Contact Details

Chairman: TBA 

Secretary: Mandy Baxter, 51 Armstrong Close, Wilstead, tel 01234 742699

email: mandarina_25@hotmail.com

Treasurer: Deryk Ville, 10 Luton Road, Wilstead, tel 01234 816765

email: wilstead.treasurer@gmail.com

Parish Clerk: Lizzie Barnicoat. Tel. 743152

Wilshamstead Allotments: Brief History

The present site is the last to survive in the Parish. Previous sites were near the Bedford Road “loop” and at Littleworth.

During the Twentieth Century the existing allotments lost land to what is now the Jubilee Field and to the Bowls Club.

The allotment ground was purchased by the Parish Council for allotment use in the 1920s.

Starting from the entrance nearest to Bedford Road the Lines of plots are numbered 1-10.

Within each line plots are lettered A, B, C, etc. depending on how many plots are currently in each line.

Plots vary in size [and can be varied in future] to give tenants opportunities to choose a plot suited to their needs.

There are two plots which do not fit the “Line” scheme. Plot 11 is at the Jubilee Field end of Lines 8 - 10 and Plot 12 is next to the Bowls Club at the Churchyard end.

Wilshamstead Allotment Society

W.A.S. was begun in 1998, the inaugural meeting being attended by John Farmer, the National President of the National Society of Allotment and Leisure Gardeners.

The A.G.M. is held in September or October.

The Committee meets several times a year to deal with matters of the day and to plan improvements to the site and services to members.

A copy of W.A.S. rules is to be found in this publication..

Annual subscription to W.A.S. is £5 which £2.50 is for the National Society. Subscriptions are payable to the Treasurer each October.

What We Do

We defend the allotment site from the effects of development and keep abreast of planning which could affect the site.

Unused plots are treated against weeds which spoil the plots and are a nuisance to neighbouring plot holders.

Plots for new members can be cultivated when first let, if in poor condition.  Subscriptions should be paid in advance of this work.

We work with the Parish Council in the interests of the allotments.

We have agreed with the Parish Council a rent free period for plots in need of extra effort.

Through NSALG and Kings’ Seeds we run a successful and worthwhile seed scheme. Savings from this can more than pay for the cost of your subscription.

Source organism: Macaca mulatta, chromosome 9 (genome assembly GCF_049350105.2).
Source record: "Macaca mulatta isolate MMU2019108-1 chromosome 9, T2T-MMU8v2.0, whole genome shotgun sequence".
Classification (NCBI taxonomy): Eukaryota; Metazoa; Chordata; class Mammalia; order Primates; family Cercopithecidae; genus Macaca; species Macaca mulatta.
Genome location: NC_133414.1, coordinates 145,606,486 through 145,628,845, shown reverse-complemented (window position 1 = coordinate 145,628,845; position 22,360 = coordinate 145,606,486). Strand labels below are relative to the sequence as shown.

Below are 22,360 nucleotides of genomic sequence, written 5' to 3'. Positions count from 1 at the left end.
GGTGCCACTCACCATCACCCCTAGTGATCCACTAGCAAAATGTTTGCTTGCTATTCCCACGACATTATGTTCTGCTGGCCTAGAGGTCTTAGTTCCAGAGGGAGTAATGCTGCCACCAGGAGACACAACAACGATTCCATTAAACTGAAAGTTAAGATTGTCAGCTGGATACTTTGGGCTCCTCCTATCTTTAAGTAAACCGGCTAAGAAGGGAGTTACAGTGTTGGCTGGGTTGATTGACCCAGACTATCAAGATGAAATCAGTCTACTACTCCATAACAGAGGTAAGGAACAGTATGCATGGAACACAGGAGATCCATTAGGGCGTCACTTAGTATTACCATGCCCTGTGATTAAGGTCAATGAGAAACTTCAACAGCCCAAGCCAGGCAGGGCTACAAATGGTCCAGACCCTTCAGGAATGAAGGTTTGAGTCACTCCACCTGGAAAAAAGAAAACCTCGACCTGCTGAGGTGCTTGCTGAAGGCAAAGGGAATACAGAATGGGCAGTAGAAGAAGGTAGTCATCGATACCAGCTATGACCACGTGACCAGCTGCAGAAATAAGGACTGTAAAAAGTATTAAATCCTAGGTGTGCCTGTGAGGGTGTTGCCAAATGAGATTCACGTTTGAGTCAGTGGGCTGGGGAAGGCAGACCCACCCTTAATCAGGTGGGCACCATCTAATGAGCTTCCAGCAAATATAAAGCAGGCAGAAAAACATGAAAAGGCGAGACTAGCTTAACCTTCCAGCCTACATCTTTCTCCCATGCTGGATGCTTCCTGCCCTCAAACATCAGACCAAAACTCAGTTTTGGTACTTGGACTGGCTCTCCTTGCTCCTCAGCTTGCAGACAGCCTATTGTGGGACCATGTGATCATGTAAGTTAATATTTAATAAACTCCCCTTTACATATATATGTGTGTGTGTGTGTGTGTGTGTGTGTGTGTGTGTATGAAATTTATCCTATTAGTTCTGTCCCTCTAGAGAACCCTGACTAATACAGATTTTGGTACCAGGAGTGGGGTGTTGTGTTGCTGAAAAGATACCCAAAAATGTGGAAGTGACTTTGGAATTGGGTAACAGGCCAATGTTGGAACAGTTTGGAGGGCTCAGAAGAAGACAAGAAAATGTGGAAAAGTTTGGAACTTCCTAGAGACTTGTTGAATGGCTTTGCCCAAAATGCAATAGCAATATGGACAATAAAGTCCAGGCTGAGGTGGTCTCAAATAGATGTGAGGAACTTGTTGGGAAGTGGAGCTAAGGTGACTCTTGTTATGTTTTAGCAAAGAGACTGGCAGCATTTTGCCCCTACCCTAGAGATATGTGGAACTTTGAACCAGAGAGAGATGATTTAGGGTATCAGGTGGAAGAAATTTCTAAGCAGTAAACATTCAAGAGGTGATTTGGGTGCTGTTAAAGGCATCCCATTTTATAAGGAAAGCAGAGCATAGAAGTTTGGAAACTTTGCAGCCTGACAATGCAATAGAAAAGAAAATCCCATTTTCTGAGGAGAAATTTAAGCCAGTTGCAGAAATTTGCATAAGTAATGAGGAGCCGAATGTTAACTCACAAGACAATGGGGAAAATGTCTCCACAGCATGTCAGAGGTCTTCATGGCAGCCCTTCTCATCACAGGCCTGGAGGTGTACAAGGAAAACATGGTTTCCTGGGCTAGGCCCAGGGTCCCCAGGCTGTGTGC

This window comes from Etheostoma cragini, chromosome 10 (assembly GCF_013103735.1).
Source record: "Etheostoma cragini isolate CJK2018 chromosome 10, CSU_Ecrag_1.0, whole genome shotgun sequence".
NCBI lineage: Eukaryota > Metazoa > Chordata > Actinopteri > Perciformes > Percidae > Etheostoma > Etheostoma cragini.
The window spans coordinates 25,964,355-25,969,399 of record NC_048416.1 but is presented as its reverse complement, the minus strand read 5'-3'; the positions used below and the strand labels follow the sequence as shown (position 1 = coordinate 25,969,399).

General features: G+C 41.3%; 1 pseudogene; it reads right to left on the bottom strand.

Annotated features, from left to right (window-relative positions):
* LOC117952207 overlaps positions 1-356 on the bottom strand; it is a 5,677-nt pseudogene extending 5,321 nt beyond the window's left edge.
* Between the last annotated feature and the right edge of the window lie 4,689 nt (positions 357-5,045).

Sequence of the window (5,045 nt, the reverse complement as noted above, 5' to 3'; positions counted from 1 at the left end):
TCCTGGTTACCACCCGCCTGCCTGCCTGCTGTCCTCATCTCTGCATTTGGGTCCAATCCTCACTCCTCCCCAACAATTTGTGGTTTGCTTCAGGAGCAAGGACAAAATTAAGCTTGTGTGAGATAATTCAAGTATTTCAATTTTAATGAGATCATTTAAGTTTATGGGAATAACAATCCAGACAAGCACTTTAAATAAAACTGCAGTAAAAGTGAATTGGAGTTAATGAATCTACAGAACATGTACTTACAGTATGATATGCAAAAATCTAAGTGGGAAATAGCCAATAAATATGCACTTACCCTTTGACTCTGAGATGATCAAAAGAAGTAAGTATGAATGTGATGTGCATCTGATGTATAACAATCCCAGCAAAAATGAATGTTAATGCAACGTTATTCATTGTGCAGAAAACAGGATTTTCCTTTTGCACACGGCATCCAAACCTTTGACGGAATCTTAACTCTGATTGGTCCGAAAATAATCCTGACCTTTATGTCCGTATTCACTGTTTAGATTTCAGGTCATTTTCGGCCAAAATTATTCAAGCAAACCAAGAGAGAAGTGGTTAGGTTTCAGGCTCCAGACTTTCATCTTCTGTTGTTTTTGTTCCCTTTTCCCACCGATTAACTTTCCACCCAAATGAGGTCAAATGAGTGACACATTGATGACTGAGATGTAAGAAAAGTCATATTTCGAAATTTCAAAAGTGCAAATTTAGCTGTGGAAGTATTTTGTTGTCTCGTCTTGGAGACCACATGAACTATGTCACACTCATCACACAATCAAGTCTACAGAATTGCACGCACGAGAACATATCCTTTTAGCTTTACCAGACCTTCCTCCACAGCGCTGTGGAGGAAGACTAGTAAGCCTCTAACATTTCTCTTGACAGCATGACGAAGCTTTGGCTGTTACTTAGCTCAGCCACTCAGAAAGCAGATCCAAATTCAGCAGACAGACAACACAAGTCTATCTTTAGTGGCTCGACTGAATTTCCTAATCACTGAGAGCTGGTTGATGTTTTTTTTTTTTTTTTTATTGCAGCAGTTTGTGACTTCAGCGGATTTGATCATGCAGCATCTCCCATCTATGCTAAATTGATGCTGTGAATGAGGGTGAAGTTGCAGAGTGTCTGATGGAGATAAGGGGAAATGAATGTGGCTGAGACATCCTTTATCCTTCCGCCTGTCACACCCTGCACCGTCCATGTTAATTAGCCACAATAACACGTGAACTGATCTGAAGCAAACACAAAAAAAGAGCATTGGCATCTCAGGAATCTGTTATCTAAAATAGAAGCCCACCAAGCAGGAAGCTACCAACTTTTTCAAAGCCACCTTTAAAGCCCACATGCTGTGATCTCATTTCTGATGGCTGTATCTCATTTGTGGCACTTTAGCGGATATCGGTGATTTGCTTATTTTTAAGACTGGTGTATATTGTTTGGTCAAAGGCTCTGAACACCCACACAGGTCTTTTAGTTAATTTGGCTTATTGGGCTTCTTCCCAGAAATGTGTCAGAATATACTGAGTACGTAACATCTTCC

Cultivators maintained by the Society are available at very low rates for the use of members, at their own risk and after consulting the handbook (in Society Shed) and referring to Tony Squire.

We have extended the water supply to make it more accessible from all plots.

                                Members co-operate to cut the grass and maintain


The main tap has been “landscaped” and a Society notice board has been erected.

A Society shed has been provided with facilities for members.

The A.G.M. is held every October or in early November.

The National Society of Allotment and Leisure Gardeners

Wilshamstead Allotment Society is affiliated to the NSLAG. Its advice and legal backing could be crucial and we take an active part in its business. Under its umbrella we are represented at quarterly meetings of the Beds. Bucks. And Herts. Gardening Council which in turn keeps us in touch with events in the Eastern Region.  This is also a forum for the exchange of information on current issues and it enables us to help promote the allotment movement.

Gardening Advice

We stick here with what will be helpful to new gardeners and plot holders in Wilshamstead, as general gardening advice is already plentiful. We include material prepared by the NSALG.

The Soil

Our soil is heavy clay which can be muddy and sticky when wet. When dry it can bake hard and become deeply cracked. In either condition it can be difficult to work.

Advantages are that the soil retains moisture and any fertilisers much better than lighter soils and there are things you can do to improve matters further:-

1. Digging the ground over in the autumn and leaving a rough surface allows the rain and frost to break down the soil. In theory you can then hoe or rake it into a tilth for seed sowing in spring.

2. The addition of manure and compost helps [gradually] to improve soil texture. A “manure” crop such as mustard can be grown after summer crops and dug in during the Autumn.

  1. 3.Where greens are to be grown a dressing of lime can help break down the surface of the soil if applied in February or March.

Clearing an Overgrown Plot

Rotovating an overgrown plot will make a weed problem worse.  Persistent weeds such as couch grass, docks, nettles, and bindweed will be chopped up and spread.

A non-residual weed killer such as “Roundup” should be used, taking care to follow the product instructions.  This should kill roots as well as top growth.  Dig or rotovate when the weed killer has taken full effect.

Covering weeds with material such as black polythene or thick cardboard, will keep out the light and kill weeds.  Recent advice is that carpet should not be used as chemical residues may be left in the soil.

This method can be unsightly and coverings should be removed as soon as possible.


You will need a spade, fork and hoe at a bare minimum.  A rake and a hand trowel will be more than useful, and so will a watering can.

If you are a beginner you will find a selection of tools to borrow from the Society’s shed.  Please clean and return tools after each use.

Your agreement with the Parish Council says you need the consent of the Council before erecting any building on your plot: this includes a tool shed.

Crop Rotation

Growing related crops together makes sense because they need similar soil treatment.

Moving them to a different part of the garden year by year makes the best use of nutrients in the soil and helps prevent the build up of pests and diseases in the soil.

A three year rotation:A four year rotation:

Year1Cabbage family         Potatoes

Year 2Peas/beans/onions  Peas/beans

Year 3Potatoes/roots  Cabbage family

Year 4                 Onions/roots